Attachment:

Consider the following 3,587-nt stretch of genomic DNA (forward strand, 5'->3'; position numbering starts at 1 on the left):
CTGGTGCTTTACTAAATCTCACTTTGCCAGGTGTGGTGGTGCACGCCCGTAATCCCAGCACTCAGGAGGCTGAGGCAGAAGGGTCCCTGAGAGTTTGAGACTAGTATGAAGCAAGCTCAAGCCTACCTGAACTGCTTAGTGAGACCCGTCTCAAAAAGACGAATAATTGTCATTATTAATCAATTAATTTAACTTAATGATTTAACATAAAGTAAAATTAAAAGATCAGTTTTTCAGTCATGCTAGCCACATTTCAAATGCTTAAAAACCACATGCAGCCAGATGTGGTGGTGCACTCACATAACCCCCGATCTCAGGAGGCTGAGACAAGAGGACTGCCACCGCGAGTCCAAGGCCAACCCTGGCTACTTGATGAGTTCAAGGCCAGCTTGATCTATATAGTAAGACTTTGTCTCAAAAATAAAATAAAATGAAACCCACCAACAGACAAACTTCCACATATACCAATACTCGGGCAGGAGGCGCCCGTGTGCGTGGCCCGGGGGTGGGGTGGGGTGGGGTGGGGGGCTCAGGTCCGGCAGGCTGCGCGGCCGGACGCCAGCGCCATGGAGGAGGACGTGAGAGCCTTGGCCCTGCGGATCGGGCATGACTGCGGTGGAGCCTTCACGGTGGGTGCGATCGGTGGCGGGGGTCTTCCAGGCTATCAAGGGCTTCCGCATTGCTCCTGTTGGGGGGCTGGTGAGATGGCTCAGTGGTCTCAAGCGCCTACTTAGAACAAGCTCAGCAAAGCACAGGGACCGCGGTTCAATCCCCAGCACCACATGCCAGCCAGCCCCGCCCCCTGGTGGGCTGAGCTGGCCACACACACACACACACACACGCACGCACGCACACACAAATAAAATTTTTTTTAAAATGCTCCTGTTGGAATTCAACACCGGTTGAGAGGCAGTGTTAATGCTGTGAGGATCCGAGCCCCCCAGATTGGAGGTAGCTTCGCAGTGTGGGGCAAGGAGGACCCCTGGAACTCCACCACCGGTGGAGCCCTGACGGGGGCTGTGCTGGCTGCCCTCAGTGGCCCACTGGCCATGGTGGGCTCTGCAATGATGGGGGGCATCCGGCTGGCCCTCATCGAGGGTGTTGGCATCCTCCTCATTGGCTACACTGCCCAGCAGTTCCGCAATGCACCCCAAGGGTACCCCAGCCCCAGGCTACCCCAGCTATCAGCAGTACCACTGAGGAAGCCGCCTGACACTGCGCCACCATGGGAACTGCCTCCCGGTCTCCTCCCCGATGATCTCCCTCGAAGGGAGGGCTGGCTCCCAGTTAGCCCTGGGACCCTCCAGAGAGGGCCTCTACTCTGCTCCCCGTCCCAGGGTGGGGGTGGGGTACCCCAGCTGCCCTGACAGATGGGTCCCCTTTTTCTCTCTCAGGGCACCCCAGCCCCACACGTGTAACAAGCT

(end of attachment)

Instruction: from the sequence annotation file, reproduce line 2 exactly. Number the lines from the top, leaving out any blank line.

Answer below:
CTGGTGCTTTACTAAATCTCACTTTGCCAGGTGTGGTGGTGCACGCCCGTAATCCCAGCACTCAGGAGGCTGAGGCAGAAGGGTCCCTGAGAGTTTGAGACTAGTATGAAGCAAGCTCAAGCCTACCTGAACTGCTTAGTGAGACCCGTCTCAAAAAGACGAATAATTGTCATTATTAATCAATTAATTTAACTTAATGATTTAACATAAAGTAAAATTAAAAGATCAGTTTTTCAGTCATGCTAGCCACATTTCAAATGCTTAAAAACCACATGCAGCCAGATGTGGTGGTGCACTCACATAACCCCCGATCTCAGGAGGCTGAGACAAGAGGACTGCCACCGCGAGTCCAAGGCCAACCCTGGCTACTTGATGAGTTCAAGGCCAGCTTGATCTATATAGTAAGACTTTGTCTCAAAAATAAAATAAAATGAAACCCACCAACAGACAAACTTCCACATATACCAATACTCGGGCAGGAGGCGCCCGTGTGCGTGGCCCGGGGGTGGGGTGGGGTGGGGTGGGGGGCTCAGGTCCGGCAGGCTGCGCGGCCGGACGCCAGCGCCATGGAGGAGGACGTGAGAGCCTTGGCCCTGCGGATCGGGCATGACTGCGGTGGAGCCTTCACGGTGGGTGCGATCGGTGGCGGGGGTCTTCCAGGCTATCAAGGGCTTCCGCATTGCTCCTGTTGGGGGGCTGGTGAGATGGCTCAGTGGTCTCAAGCGCCTACTTAGAACAAGCTCAGCAAAGCACAGGGACCGCGGTTCAATCCCCAGCACCACATGCCAGCCAGCCCCGCCCCCTGGTGGGCTGAGCTGGCCACACACACACACACACACACGCACGCACGCACACACAAATAAAATTTTTTTTAAAATGCTCCTGTTGGAATTCAACACCGGTTGAGAGGCAGTGTTAATGCTGTGAGGATCCGAGCCCCCCAGATTGGAGGTAGCTTCGCAGTGTGGGGCAAGGAGGACCCCTGGAACTCCACCACCGGTGGAGCCCTGACGGGGGCTGTGCTGGCTGCCCTCAGTGGCCCACTGGCCATGGTGGGCTCTGCAATGATGGGGGGCATCCGGCTGGCCCTCATCGAGGGTGTTGGCATCCTCCTCATTGGCTACACTGCCCAGCAGTTCCGCAATGCACCCCAAGGGTACCCCAGCCCCAGGCTACCCCAGCTATCAGCAGTACCACTGAGGAAGCCGCCTGACACTGCGCCACCATGGGAACTGCCTCCCGGTCTCCTCCCCGATGATCTCCCTCGAAGGGAGGGCTGGCTCCCAGTTAGCCCTGGGACCCTCCAGAGAGGGCCTCTACTCTGCTCCCCGTCCCAGGGTGGGGGTGGGGTACCCCAGCTGCCCTGACAGATGGGTCCCCTTTTTCTCTCTCAGGGCACCCCAGCCCCACACGTGTAACAAGCT